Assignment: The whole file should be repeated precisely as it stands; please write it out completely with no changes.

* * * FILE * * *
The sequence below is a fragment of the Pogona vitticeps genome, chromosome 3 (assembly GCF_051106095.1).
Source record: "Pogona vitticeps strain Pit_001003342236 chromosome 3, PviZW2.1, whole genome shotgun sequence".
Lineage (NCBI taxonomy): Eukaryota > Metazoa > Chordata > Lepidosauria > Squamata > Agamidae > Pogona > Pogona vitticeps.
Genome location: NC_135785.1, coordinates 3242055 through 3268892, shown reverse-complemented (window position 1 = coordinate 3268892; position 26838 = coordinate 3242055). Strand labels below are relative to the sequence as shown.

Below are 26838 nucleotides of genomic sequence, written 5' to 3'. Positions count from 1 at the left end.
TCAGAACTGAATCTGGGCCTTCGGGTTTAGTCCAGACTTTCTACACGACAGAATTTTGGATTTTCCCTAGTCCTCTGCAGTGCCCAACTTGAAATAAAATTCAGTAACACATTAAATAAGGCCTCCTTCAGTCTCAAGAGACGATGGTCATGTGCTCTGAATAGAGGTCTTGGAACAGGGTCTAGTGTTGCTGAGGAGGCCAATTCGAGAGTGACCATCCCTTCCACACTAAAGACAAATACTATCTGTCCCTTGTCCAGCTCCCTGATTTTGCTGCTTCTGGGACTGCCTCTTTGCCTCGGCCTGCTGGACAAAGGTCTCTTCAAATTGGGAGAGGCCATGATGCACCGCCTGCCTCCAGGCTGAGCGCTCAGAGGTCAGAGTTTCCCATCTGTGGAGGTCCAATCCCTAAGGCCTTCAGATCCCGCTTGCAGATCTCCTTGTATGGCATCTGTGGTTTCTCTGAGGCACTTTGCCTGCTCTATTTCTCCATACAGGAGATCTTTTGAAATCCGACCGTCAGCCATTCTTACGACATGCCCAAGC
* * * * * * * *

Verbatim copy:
The sequence below is a fragment of the Pogona vitticeps genome, chromosome 3 (assembly GCF_051106095.1).
Source record: "Pogona vitticeps strain Pit_001003342236 chromosome 3, PviZW2.1, whole genome shotgun sequence".
Lineage (NCBI taxonomy): Eukaryota > Metazoa > Chordata > Lepidosauria > Squamata > Agamidae > Pogona > Pogona vitticeps.
Genome location: NC_135785.1, coordinates 3242055 through 3268892, shown reverse-complemented (window position 1 = coordinate 3268892; position 26838 = coordinate 3242055). Strand labels below are relative to the sequence as shown.

Below are 26838 nucleotides of genomic sequence, written 5' to 3'. Positions count from 1 at the left end.
TCAGAACTGAATCTGGGCCTTCGGGTTTAGTCCAGACTTTCTACACGACAGAATTTTGGATTTTCCCTAGTCCTCTGCAGTGCCCAACTTGAAATAAAATTCAGTAACACATTAAATAAGGCCTCCTTCAGTCTCAAGAGACGATGGTCATGTGCTCTGAATAGAGGTCTTGGAACAGGGTCTAGTGTTGCTGAGGAGGCCAATTCGAGAGTGACCATCCCTTCCACACTAAAGACAAATACTATCTGTCCCTTGTCCAGCTCCCTGATTTTGCTGCTTCTGGGACTGCCTCTTTGCCTCGGCCTGCTGGACAAAGGTCTCTTCAAATTGGGAGAGGCCATGATGCACCGCCTGCCTCCAGGCTGAGCGCTCAGAGGTCAGAGTTTCCCATCTGTGGAGGTCCAATCCCTAAGGCCTTCAGATCCCGCTTGCAGATCTCCTTGTATGGCATCTGTGGTTTCTCTGAGGCACTTTGCCTGCTCTATTTCTCCATACAGGAGATCTTTTGAAATCCGACCGTCAGCCATTCTTACGACATGCCCAAGC